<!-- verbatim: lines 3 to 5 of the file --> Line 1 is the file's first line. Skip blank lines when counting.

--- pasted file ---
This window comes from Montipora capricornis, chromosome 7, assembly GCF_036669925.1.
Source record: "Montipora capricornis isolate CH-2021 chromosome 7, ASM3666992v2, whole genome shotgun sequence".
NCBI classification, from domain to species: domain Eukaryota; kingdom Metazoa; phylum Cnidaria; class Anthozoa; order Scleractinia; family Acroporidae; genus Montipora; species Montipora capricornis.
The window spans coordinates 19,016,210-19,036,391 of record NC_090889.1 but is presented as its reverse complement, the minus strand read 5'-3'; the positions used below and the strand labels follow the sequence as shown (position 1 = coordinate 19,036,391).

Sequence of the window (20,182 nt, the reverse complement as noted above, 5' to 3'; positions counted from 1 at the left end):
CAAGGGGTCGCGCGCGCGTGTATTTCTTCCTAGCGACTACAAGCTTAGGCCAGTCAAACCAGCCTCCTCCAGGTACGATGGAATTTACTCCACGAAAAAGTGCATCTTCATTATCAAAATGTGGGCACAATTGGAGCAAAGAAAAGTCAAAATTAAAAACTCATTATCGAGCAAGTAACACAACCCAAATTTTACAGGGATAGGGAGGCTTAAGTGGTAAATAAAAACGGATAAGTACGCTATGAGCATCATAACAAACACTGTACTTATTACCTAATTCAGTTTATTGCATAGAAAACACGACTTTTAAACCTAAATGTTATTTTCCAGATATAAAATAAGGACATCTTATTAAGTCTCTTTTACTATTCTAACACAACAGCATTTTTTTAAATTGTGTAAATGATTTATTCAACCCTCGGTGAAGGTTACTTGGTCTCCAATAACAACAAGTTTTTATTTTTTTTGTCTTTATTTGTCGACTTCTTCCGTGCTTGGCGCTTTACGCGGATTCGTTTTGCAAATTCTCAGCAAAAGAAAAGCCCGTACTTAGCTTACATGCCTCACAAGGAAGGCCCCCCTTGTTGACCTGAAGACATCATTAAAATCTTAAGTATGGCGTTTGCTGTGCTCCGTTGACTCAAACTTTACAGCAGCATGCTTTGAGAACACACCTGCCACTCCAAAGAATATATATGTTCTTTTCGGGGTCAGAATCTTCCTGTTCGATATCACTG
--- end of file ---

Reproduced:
NCBI classification, from domain to species: domain Eukaryota; kingdom Metazoa; phylum Cnidaria; class Anthozoa; order Scleractinia; family Acroporidae; genus Montipora; species Montipora capricornis.
The window spans coordinates 19,016,210-19,036,391 of record NC_090889.1 but is presented as its reverse complement, the minus strand read 5'-3'; the positions used below and the strand labels follow the sequence as shown (position 1 = coordinate 19,036,391).

Sequence of the window (20,182 nt, the reverse complement as noted above, 5' to 3'; positions counted from 1 at the left end):